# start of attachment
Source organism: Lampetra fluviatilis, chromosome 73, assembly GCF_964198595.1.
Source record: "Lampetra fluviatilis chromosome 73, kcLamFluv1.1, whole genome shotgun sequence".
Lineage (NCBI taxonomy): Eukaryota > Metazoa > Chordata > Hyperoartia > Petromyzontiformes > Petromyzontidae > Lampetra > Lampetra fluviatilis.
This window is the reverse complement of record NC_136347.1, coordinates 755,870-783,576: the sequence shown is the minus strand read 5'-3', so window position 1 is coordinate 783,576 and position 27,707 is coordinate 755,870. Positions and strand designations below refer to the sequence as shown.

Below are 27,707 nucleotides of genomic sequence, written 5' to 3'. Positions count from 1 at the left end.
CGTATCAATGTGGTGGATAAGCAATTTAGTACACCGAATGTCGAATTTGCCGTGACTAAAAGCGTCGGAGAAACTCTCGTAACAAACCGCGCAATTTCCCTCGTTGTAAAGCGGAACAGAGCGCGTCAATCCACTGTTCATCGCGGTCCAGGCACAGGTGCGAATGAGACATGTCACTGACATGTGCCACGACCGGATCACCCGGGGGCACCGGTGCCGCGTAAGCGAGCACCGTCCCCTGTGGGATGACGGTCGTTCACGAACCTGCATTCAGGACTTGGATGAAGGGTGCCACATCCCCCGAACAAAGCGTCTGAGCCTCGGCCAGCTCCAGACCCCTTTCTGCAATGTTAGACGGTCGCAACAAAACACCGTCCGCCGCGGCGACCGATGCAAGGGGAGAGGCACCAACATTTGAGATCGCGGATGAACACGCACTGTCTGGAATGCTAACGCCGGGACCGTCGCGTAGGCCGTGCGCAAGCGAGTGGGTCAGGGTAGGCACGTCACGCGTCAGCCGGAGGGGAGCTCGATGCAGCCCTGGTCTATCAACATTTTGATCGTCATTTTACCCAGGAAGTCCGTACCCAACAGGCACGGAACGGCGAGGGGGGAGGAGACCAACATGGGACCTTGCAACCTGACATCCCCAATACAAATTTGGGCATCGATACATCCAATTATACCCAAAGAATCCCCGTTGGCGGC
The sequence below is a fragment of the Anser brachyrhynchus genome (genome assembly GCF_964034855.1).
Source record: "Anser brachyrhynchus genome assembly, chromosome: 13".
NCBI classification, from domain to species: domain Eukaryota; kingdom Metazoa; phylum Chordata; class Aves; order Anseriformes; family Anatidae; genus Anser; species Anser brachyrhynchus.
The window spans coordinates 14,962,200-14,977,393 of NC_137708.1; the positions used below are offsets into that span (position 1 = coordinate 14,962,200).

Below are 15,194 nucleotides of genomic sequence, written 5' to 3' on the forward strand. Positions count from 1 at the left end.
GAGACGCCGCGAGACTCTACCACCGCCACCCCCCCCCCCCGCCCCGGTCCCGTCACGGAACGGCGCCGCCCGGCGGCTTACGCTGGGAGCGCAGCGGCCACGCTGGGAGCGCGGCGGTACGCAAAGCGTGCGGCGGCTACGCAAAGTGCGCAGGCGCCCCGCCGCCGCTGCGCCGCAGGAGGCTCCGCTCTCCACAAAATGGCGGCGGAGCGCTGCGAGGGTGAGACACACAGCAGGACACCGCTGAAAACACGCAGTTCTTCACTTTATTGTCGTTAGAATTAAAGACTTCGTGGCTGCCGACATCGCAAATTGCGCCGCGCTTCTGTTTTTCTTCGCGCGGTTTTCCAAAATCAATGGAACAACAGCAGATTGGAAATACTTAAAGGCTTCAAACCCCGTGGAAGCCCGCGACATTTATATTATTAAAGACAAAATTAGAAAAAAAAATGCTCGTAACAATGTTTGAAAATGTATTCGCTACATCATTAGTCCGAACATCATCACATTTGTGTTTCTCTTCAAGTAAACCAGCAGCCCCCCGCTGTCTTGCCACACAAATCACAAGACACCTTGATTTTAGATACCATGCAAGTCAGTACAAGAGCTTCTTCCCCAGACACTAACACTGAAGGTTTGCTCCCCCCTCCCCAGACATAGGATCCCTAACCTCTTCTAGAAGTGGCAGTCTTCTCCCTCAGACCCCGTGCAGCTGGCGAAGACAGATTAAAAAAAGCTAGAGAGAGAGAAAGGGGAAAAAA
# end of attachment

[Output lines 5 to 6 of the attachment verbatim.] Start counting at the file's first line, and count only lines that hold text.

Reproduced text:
Below are 27,707 nucleotides of genomic sequence, written 5' to 3'. Positions count from 1 at the left end.
CGTATCAATGTGGTGGATAAGCAATTTAGTACACCGAATGTCGAATTTGCCGTGACTAAAAGCGTCGGAGAAACTCTCGTAACAAACCGCGCAATTTCCCTCGTTGTAAAGCGGAACAGAGCGCGTCAATCCACTGTTCATCGCGGTCCAGGCACAGGTGCGAATGAGACATGTCACTGACATGTGCCACGACCGGATCACCCGGGGGCACCGGTGCCGCGTAAGCGAGCACCGTCCCCTGTGGGATGACGGTCGTTCACGAACCTGCATTCAGGACTTGGATGAAGGGTGCCACATCCCCCGAACAAAGCGTCTGAGCCTCGGCCAGCTCCAGACCCCTTTCTGCAATGTTAGACGGTCGCAACAAAACACCGTCCGCCGCGGCGACCGATGCAAGGGGAGAGGCACCAACATTTGAGATCGCGGATGAACACGCACTGTCTGGAATGCTAACGCCGGGACCGTCGCGTAGGCCGTGCGCAAGCGAGTGGGTCAGGGTAGGCACGTCACGCGTCAGCCGGAGGGGAGCTCGATGCAGCCCTGGTCTATCAACATTTTGATCGTCATTTTACCCAGGAAGTCCGTACCCAACAGGCACGGAACGGCGAGGGGGGAGGAGACCAACATGGGACCTTGCAACCTGACATCCCCAATACAAATTTGGGCATCGATACATCCAATTATACCCAAAGAATCCCCGTTGGCGGC